African Journal of Food, Agriculture, Nutrition and Development
Rural Outreach Program
Vol. 15, No. 2, 2015, pp. 9922-9934
Bioline Code: nd15020
Full paper language: English
Document type: Research Article
Document available free of charge
African Journal of Food, Agriculture, Nutrition and Development, Vol. 15, No. 2, 2015, pp. 9922-9934
© Copyright 2015 - African Journal of Food, Agriculture, Nutrition and Development
ECONOMIC POTENTIALS OF FISH MARKETING AND WOMEN EMPOWERMENT IN NIGERIA: EVIDENCE FROM OGUN STATE|
Babalola, D. Akinola; Bajimi, O. & Isitor, S. U.
This study examined the economic potential of fish marketing and women empowerment in Ogun state. Ninety two women fish marketers were selected using the multi-stage sampling procedure. The data collected through the use of questionnaire were analyzed using descriptive statistics, marketing margin and regression technique. The result of the socioeconomic characteristics showed that 56.5 percent had only primary education, 82.6 percent were married and 69.6 percent were between the ages of 30 and 50 years. Some 52.2 percent of the respondents had greater than 10 years experience marketing fish and 66.3 percent were retailers. About 45.7 percent sold frozen fish and only 39.1 percent participated in cooperative marketing. The result of the budgetary analysis showed average marketing margin of ₦6, 280 per week for the respondents and marketing efficiency greater than one which indicated profitability of the enterprise and further showed the potential of fish marketing contribution to women’s economic empowerment. The regression results showed that the variables which positively and significantly influenced marketing margin among fish marketers were the value of sale per week (p<0.01); volume of trade per week (p<0.01); level of education (p<0.05) and participation in cooperative marketing (p<0.05). The cost of fish purchase negatively and significantly influenced marketing margin (p<0.01). The major constraints faced by the respondents in fish marketing in the study area was the high cost incurred in preserving the fishes, huge initial expense, purchase price instability and inconsistent and high transport cost. It is recommended that in addition to the call on government to invest more in fish farming and distribution, fish marketers should be facilitated to improve their educational status and encouraged to participate in cooperatives. Furthermore, policies that will guarantee price stability and improve the microfinance arrangements should be put in place in order to increase the economic return from fish marketing.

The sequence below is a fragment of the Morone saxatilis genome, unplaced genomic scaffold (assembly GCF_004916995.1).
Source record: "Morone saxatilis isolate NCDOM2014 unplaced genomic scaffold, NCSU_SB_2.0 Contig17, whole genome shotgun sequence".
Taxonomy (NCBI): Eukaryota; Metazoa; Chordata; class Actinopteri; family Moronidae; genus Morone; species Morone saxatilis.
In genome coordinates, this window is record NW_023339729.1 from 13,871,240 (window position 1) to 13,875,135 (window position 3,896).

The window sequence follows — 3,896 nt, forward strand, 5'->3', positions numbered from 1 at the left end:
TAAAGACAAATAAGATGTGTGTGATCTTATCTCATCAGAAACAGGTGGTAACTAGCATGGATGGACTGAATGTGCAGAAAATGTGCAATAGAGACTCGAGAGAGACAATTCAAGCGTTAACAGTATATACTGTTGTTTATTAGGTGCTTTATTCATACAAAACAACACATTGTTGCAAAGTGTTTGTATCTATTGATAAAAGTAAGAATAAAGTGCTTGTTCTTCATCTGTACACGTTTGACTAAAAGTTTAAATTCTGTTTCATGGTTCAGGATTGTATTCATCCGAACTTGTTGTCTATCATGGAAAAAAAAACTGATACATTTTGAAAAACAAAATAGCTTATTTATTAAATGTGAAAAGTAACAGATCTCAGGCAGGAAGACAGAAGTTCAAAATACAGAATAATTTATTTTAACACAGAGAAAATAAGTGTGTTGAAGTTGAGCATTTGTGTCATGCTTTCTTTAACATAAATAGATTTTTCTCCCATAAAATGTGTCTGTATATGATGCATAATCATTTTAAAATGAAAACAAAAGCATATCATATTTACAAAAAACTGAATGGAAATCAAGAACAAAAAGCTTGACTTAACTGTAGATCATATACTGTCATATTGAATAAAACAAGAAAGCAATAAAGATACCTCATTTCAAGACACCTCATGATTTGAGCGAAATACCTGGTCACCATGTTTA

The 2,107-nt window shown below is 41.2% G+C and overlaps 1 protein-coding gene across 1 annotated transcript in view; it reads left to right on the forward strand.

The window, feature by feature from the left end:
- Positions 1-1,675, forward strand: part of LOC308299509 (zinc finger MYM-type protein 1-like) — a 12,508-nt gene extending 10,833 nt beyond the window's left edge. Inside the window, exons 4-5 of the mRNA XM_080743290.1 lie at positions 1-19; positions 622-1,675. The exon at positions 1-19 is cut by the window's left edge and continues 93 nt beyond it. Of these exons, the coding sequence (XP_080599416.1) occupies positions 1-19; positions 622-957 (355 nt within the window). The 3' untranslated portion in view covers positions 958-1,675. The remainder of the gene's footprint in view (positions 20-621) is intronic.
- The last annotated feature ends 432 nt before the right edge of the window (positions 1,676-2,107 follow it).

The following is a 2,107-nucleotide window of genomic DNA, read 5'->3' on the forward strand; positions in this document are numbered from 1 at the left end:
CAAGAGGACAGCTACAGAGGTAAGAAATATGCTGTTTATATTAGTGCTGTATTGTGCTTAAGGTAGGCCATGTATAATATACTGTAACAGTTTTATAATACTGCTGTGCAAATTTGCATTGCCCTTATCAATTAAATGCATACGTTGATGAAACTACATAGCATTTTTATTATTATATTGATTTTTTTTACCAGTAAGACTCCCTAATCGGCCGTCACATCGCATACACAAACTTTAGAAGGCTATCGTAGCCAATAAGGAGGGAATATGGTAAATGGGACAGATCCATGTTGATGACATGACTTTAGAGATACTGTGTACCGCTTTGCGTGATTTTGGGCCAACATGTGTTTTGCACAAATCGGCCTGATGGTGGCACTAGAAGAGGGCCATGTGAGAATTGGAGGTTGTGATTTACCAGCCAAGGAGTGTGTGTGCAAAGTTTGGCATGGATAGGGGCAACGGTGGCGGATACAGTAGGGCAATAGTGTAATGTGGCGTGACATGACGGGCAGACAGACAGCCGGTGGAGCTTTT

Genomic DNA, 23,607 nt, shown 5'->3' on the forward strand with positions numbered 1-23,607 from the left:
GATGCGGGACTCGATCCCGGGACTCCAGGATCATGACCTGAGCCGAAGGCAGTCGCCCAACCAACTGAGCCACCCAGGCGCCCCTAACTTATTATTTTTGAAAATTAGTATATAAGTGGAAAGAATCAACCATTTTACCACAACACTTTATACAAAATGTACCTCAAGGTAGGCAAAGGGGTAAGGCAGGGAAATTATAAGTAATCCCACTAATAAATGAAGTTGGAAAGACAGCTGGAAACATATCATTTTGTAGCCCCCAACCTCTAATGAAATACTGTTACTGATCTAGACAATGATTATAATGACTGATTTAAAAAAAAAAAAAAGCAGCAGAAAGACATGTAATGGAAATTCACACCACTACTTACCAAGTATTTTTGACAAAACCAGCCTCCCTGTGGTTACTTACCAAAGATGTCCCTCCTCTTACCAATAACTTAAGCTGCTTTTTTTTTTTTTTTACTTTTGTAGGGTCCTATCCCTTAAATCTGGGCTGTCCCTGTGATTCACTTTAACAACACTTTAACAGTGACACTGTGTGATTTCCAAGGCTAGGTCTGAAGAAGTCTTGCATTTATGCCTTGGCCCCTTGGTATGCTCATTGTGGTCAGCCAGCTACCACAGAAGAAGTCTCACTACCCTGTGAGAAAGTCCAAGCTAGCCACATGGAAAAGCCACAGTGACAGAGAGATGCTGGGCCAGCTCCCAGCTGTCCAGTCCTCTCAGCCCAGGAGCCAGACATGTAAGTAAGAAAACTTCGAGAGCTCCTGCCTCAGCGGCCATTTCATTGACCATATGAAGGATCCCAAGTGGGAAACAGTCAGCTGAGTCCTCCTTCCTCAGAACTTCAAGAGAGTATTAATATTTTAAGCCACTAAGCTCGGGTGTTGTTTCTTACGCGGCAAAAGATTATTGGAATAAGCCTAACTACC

Fish; women; empowerment; marketing margin
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